PIAZZA ANNUNZIATA, Ospedale Degli Innocenti

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Now you're back in Piazza dell’Annunziata with its symmetrical design and porticoes closing the long sides. Needless to say, this square is the fruit of an urban project, perhaps one designed by Filippo Brunelleschi himself in the early 1400s.

The beginning of the construction of the Ospedale degli Innocenti also dates back to the same period. It was commissioned by the Arte della Seta, or the Silk Trade, which was one of the most powerful corporations of Florence in the early Renaissance, at the time when the square was occupied only by the old church of the Santissima Annunziata. It's possible that from the very beginning of the hospital's construction, Brunelleschi intended to transform the square into a unitary space with symmetrical porticoes.  The project, however, was not implemented until the next century, when on the right side of the square both the Loggiato dei Servi was built, so called because it was the property of the Servite Order, and the portico in front of the basilica.

In Ospedale degli Innocenti, you'll see many details that represent its original role welcoming and guarding abandoned children, like the ceramic medallions depicting bundled-up infants which were made by Andrea della Robbia and decorate the spaces between the arches of the façade.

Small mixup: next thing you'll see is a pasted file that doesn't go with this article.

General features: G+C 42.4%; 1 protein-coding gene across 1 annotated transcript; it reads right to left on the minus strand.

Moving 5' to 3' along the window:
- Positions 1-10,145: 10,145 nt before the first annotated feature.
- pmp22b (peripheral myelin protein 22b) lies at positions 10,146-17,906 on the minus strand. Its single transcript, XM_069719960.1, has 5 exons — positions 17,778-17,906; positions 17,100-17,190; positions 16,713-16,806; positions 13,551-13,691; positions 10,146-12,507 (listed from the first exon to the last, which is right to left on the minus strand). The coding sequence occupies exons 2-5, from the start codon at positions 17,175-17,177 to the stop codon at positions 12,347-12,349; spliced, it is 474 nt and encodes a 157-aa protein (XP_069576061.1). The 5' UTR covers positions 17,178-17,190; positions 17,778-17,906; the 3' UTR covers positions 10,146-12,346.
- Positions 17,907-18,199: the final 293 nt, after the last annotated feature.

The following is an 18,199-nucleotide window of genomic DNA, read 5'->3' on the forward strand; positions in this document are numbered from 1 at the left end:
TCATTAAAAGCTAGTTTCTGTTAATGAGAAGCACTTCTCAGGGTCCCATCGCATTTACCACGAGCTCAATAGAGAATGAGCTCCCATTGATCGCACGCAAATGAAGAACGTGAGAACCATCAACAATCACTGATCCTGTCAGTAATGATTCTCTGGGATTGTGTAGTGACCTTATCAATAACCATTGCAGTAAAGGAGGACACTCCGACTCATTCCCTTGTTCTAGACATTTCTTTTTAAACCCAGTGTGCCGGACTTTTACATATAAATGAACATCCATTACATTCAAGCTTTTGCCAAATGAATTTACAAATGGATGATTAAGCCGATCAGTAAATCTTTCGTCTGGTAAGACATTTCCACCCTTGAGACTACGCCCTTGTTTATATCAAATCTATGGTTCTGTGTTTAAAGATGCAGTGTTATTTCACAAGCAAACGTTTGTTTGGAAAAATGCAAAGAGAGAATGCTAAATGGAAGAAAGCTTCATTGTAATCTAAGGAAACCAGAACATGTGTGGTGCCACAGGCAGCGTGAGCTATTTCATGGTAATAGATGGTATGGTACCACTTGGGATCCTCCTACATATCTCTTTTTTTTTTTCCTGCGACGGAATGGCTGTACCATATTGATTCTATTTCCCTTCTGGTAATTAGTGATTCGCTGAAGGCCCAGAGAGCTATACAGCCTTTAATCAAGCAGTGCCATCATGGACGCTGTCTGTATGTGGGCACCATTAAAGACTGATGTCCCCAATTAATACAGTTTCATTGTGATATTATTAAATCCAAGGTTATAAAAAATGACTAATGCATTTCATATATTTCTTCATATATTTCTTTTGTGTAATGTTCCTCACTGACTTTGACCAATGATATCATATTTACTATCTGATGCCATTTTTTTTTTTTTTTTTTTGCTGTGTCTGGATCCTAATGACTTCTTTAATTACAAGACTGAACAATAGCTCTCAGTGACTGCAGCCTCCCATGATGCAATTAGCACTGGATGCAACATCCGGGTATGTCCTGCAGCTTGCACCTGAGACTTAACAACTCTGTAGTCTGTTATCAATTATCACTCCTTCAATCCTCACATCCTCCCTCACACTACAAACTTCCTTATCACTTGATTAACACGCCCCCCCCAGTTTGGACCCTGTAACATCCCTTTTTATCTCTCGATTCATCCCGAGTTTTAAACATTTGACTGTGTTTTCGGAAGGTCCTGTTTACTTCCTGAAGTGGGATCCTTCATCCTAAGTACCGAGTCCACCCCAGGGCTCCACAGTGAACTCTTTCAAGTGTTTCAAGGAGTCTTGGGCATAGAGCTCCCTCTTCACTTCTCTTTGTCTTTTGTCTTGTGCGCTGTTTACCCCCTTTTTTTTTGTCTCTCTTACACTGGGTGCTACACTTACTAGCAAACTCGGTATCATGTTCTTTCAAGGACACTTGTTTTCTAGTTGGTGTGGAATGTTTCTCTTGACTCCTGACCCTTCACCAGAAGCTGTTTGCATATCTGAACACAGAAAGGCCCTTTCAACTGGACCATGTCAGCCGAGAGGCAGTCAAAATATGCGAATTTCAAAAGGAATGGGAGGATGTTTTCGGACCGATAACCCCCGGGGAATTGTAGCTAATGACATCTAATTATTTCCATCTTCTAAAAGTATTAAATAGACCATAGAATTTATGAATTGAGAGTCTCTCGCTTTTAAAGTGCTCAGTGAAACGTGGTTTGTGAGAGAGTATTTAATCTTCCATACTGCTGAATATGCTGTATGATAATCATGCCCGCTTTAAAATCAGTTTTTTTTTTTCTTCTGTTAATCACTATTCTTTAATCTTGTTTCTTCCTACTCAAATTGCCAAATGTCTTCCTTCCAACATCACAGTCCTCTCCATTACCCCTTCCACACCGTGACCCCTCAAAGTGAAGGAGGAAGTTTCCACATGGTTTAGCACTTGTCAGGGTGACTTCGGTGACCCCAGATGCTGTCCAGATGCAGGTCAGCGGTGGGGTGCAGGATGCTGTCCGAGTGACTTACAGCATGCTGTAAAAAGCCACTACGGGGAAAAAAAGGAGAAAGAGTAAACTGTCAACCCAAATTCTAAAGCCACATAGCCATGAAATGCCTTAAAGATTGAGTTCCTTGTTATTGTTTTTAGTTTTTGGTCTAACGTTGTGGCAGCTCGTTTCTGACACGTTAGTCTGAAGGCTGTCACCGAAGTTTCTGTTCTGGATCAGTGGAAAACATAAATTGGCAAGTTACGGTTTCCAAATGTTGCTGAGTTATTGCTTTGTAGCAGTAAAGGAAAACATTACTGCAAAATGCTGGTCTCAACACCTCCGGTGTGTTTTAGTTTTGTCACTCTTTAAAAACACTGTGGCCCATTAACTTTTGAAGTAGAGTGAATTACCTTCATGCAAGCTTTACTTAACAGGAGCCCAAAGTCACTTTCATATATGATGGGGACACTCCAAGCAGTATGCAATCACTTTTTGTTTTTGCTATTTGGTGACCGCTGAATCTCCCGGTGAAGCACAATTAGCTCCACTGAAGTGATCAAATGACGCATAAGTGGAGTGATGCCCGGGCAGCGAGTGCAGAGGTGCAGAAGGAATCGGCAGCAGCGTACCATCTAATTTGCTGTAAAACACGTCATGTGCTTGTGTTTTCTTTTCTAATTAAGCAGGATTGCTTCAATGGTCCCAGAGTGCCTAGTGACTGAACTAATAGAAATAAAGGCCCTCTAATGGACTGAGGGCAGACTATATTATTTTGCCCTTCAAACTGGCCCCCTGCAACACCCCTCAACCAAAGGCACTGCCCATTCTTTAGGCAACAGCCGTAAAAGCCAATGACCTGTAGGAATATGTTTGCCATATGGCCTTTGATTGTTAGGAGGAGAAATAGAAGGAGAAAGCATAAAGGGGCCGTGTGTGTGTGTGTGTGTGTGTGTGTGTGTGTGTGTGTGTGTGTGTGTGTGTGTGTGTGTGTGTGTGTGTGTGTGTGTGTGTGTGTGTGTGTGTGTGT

At one end of the portico you can see a window covered by a grate, which can be reached by climbing a few steps: this was the wheel, which is now walled, where mothers could leave their newborns without being seen, in the certainty that the hospital staff would care for the babies. The hospital's rich archives reveal that mothers often left letters and even things they could be recognized by, such as half-broken medals, in the hopes that they would help them find their children in the future. Some of these materials are now exhibited in the recently established museum, up, where you can peruse the hospital's rooms and admire remarkable works of art. I'd especially like to point out two splendid altar paintings from the late 1400s, one by Domenico Ghirlandaio and the other by Piero di Cosimo, and the originals of glazed terracotta tondi decorating the façade.


FUN FACT: even though the hospital no longer welcomes abandoned children, it has remained very active in the field of childcare, continuing a centuries-old tradition in Florence. Inside there are pre-schools, a kindergarten, some group homes, and even Unicef offices.

And with this we have finished our tour of Piazza dell’Annunziata in Florence. MyWoWo thanks you for staying with us, and will see you at the next Wonder of the World!

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